La Mesa Capital: I started a primarily long-only fund that is taking advantage of the secular growth of Internet companies. It’s an area I know well and we’ve done well during the past pandemic.
Liucrative Endeavors: This is my merchant bank. I started a firm to be the antithesis of Wall Street. I invest my own money and take equity positions in a small select group of companies that I can help. If you watch the film, “The Godfather,” I am the “Tom Hagen” or consigliere to these founders. I’ve found it to be a winning combination. Four companies I have invested and partnered with have become billion-dollar franchises: Internet Brands WebMD, Vobile, MobilityWare, and FIGS. I have many more that are breakout successes (e.g., Data, World, Francesca’s, Philz Coffee, etc.).
Liucrative Media: I’m a big believer in creating and promoting content for disadvantaged groups; particularly Asian Americans. So I’ve invested in Stampede Ventures (2 Asian American founders), TEG (the top Asian American Broadway producer). In addition, I’ve created my content:
- The Way of the Wall Street Warrior. This is a book that will be published by Wiley in November 2021
- The ABC Life. A cartoon series syndicated to AsAmNews.com
Bowers & Wilkins: This is a tech audio speaker company I started and got to 1000 employees. We sold the business in 2020.
Tell us about what your company does and how did it change over the years?
Dave Liu: I have four companies but my primary one is Liucrative Endeavors which is a merchant bank investing and partnering with tech and entertainment companies.
Thank you for all that. Now for the main focus of this interview. With close to 11.000 new businesses registered daily in the US, what must an entrepreneur assume when starting a business?
Dave Liu: That the hardest part of any business is distribution, not just the product. The key is to find your tribe or customers who care passionately about your business. This can be done online but few opportunities exist to build this organically so you need to have a really good plan for how to cultivate demand.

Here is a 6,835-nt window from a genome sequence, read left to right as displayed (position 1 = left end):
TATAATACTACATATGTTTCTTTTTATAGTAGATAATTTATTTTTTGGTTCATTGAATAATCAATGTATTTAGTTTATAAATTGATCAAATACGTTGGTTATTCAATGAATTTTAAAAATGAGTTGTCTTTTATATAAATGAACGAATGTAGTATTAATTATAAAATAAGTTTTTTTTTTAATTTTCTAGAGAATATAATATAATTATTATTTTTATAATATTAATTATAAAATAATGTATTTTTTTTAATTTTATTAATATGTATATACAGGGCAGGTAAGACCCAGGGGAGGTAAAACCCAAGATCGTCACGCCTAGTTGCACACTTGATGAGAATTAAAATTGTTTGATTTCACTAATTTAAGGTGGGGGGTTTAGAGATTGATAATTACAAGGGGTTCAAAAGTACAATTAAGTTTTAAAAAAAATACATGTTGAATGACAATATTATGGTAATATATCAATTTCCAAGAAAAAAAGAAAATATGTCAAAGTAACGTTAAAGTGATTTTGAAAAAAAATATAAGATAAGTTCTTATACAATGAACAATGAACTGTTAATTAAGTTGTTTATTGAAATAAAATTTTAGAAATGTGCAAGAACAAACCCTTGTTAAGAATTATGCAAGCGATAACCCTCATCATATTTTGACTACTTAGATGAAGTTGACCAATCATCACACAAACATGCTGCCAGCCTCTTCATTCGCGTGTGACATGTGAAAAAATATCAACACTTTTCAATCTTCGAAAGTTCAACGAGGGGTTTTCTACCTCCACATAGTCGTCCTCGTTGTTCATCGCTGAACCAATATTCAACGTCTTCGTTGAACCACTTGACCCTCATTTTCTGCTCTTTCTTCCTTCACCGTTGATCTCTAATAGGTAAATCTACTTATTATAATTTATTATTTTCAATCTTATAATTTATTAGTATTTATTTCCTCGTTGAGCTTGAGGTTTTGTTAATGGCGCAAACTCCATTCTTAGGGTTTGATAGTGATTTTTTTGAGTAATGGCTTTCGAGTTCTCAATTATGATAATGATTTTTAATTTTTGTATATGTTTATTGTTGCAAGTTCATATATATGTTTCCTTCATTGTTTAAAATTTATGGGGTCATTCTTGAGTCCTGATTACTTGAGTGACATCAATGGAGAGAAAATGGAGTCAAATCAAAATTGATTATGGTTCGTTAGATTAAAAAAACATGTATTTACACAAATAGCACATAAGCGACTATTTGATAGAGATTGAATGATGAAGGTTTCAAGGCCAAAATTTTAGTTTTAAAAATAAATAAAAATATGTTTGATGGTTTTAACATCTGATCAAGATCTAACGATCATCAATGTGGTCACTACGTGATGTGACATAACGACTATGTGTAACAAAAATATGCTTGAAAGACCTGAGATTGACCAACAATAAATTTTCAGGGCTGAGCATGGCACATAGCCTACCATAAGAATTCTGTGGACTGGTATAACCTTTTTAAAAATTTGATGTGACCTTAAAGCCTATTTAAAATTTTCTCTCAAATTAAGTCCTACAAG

Did you make any wrong assumptions before starting a business that you ended up paying dearly for?
Dave Liu: I assumed that I knew how to hire people. I hired so many people who didn’t work out. In hindsight, I just needed to be ready for large turnover because people rarely tell you or show you their true warts until much later.
If you could go back in time to when you first started your business, what advice would you give yourself and why? Explain
Dave Liu: Master human psychology. Learn what makes people tick. That’s the key to any successful business. Understand what motivates customers to buy your product, employees to work at your company, and investors to invest in your company. If you understand their motivations then you can spend all of your time building the right incentive mechanisms to get them to do what YOU want!
What is the worst advice you received regarding running a business and what lesson would you like others to learn from your experience?
Dave Liu: Follow your passion. This advice without any regard for (1) what am I truly good at, and (2) what society values, is terrible advice. You can end up investing a lot of your life into something that yields little to no value and then it can demoralize you.